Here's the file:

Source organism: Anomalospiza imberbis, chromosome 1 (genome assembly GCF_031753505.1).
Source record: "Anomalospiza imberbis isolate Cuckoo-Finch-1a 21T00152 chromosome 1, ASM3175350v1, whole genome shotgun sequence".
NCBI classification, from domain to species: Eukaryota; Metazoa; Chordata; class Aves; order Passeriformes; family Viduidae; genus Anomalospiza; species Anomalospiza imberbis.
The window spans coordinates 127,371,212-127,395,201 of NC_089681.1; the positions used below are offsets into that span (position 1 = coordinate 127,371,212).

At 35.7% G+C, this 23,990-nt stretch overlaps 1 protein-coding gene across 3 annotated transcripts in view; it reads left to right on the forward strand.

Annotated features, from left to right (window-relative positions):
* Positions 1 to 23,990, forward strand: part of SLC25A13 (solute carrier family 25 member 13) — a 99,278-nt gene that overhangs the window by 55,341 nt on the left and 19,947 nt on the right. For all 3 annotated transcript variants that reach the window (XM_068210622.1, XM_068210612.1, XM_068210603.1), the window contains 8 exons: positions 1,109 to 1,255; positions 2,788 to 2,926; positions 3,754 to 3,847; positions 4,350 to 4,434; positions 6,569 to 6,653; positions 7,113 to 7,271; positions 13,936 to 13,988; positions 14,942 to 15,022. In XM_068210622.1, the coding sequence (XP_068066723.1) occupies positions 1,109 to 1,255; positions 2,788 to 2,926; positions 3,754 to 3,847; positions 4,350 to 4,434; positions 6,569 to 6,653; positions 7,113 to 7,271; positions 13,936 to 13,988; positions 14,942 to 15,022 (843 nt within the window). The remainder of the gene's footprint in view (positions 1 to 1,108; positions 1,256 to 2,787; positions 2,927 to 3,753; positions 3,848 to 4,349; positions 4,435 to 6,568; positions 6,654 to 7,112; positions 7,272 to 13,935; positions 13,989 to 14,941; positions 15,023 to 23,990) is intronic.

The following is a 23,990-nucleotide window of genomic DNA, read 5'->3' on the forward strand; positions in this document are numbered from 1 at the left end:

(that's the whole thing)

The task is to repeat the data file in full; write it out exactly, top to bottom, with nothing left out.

Source organism: Anomalospiza imberbis, chromosome 1 (genome assembly GCF_031753505.1).
Source record: "Anomalospiza imberbis isolate Cuckoo-Finch-1a 21T00152 chromosome 1, ASM3175350v1, whole genome shotgun sequence".
NCBI classification, from domain to species: Eukaryota; Metazoa; Chordata; class Aves; order Passeriformes; family Viduidae; genus Anomalospiza; species Anomalospiza imberbis.
The window spans coordinates 127,371,212-127,395,201 of NC_089681.1; the positions used below are offsets into that span (position 1 = coordinate 127,371,212).

At 35.7% G+C, this 23,990-nt stretch overlaps 1 protein-coding gene across 3 annotated transcripts in view; it reads left to right on the forward strand.

Annotated features, from left to right (window-relative positions):
* Positions 1 to 23,990, forward strand: part of SLC25A13 (solute carrier family 25 member 13) — a 99,278-nt gene that overhangs the window by 55,341 nt on the left and 19,947 nt on the right. For all 3 annotated transcript variants that reach the window (XM_068210622.1, XM_068210612.1, XM_068210603.1), the window contains 8 exons: positions 1,109 to 1,255; positions 2,788 to 2,926; positions 3,754 to 3,847; positions 4,350 to 4,434; positions 6,569 to 6,653; positions 7,113 to 7,271; positions 13,936 to 13,988; positions 14,942 to 15,022. In XM_068210622.1, the coding sequence (XP_068066723.1) occupies positions 1,109 to 1,255; positions 2,788 to 2,926; positions 3,754 to 3,847; positions 4,350 to 4,434; positions 6,569 to 6,653; positions 7,113 to 7,271; positions 13,936 to 13,988; positions 14,942 to 15,022 (843 nt within the window). The remainder of the gene's footprint in view (positions 1 to 1,108; positions 1,256 to 2,787; positions 2,927 to 3,753; positions 3,848 to 4,349; positions 4,435 to 6,568; positions 6,654 to 7,112; positions 7,272 to 13,935; positions 13,989 to 14,941; positions 15,023 to 23,990) is intronic.

The following is a 23,990-nucleotide window of genomic DNA, read 5'->3' on the forward strand; positions in this document are numbered from 1 at the left end: